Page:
ROUTINE CARE: For pieces treated with Mel’s Wax, ongoing care requires only periodic dusting with a clean, soft, lint-free cloth dampened with a few drops of distilled water. If the surface is dirty, put a few drops of a mild detergent in 8oz. of distilled water and use it to make a damp (not soaking wet) cleaning cloth. Then wipe using a second clean, soft, lint-free cloth dampened with distilled water alone, and finally wipe with a third, clean, dry, soft, lint-free cloth. For furniture in daily use you may have to re-apply Mel’s Wax every few months. If your furniture is not often handled or used, you may not need to re-apply Mel’s Wax for many years.

DISCLAIMER: Follow all directions above. Mel’s Wax is not a substitute for a furniture finish. It has been designed as a museum quality maintenance coating to preserve a wide variety of existing furniture finishes. It is not intended for high-stress surfaces like wooden food-preparation counters or utensils, or floors. If the surface still appears “parched” after buffing, the problem is likely with the artifact’s surface.

SAFETY/CAUTION: Mel’s Wax is a chemical product, not intended for human, animal, or plant consumption. Apply in a well ventilated area while wearing eye protection. Wear non-latex surgical-type disposable gloves when applying Mel’s Wax or wash your hands afterwards with soap and water. Keep out of reach of children. Dispose of any materials used for applying Mel’s Wax as you would any other household cleaning products.

What is “Mel’s Wax?”

This is an archival quality product which will protect the surface finish of your furniture, thereby preserving the finish while the furniture it remains in careful use. Mel’s Wax has proven to be an excellent product for furniture in typical domestic use. It provides a durable lustrous appearance, easily maintained with gentle dusting and cleaning.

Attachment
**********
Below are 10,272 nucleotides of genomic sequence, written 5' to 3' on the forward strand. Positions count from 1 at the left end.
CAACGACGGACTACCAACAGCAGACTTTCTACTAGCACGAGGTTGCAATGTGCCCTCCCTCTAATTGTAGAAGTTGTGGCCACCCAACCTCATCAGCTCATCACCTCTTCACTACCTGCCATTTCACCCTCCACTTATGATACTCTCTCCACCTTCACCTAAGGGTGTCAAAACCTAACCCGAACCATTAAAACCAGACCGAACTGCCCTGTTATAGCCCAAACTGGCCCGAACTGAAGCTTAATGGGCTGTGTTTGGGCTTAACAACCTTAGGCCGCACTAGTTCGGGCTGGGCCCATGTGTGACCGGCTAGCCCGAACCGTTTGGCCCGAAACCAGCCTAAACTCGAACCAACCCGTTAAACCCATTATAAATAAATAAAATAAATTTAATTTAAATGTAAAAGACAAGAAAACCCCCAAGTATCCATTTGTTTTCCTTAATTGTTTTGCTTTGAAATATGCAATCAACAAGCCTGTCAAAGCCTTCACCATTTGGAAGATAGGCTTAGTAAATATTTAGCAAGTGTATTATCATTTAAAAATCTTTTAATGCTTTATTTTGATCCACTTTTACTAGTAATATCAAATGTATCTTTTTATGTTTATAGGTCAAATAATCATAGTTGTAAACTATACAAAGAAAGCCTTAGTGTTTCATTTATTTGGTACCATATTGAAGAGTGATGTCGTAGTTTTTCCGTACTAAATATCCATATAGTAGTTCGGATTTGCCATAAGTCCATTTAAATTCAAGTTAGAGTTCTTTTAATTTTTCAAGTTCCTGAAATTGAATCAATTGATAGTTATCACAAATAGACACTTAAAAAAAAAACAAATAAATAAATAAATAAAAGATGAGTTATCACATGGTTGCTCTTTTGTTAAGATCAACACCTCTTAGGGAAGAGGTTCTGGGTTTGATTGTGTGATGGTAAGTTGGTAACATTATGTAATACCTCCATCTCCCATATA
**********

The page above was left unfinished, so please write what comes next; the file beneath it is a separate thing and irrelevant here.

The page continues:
Each ingredient of Mel’s Wax was selected after careful scientific review, and Mel’s Wax was formulated to enhance ease-of-use and reduce any harmful effects to artifacts that can be caused by many commercial furniture care products.

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***THIS PRODUCT WILL NOT BE SHIPPED TO CALIFORNIA.*** 

 

 

GroopShop Day 2 +

The second day of GroopShop was just as engaging and instructive as the first, and one again I was paying so much attention to the speakers that my photo record was not as good as it should have been.

The opening session was a demo by one of the reps from Apollo Spray Systems, the HVLP units used widely in our circles.  The blow-by-blow of the history of product development was fascinating to me.

My friends Mark and Valeri from Besway/Benco, manufacturers of chemicals and products for the finishing room, provided a chilling account of the regulatory war against our trade.  Do Gooders are relentless, that is why they win unless they are opposed in a smash-mouth fashion by someone with the means to do so.  Since sanctimonious moral certitude is the regulator’s fuel, I do not expect us to prevail for the most part.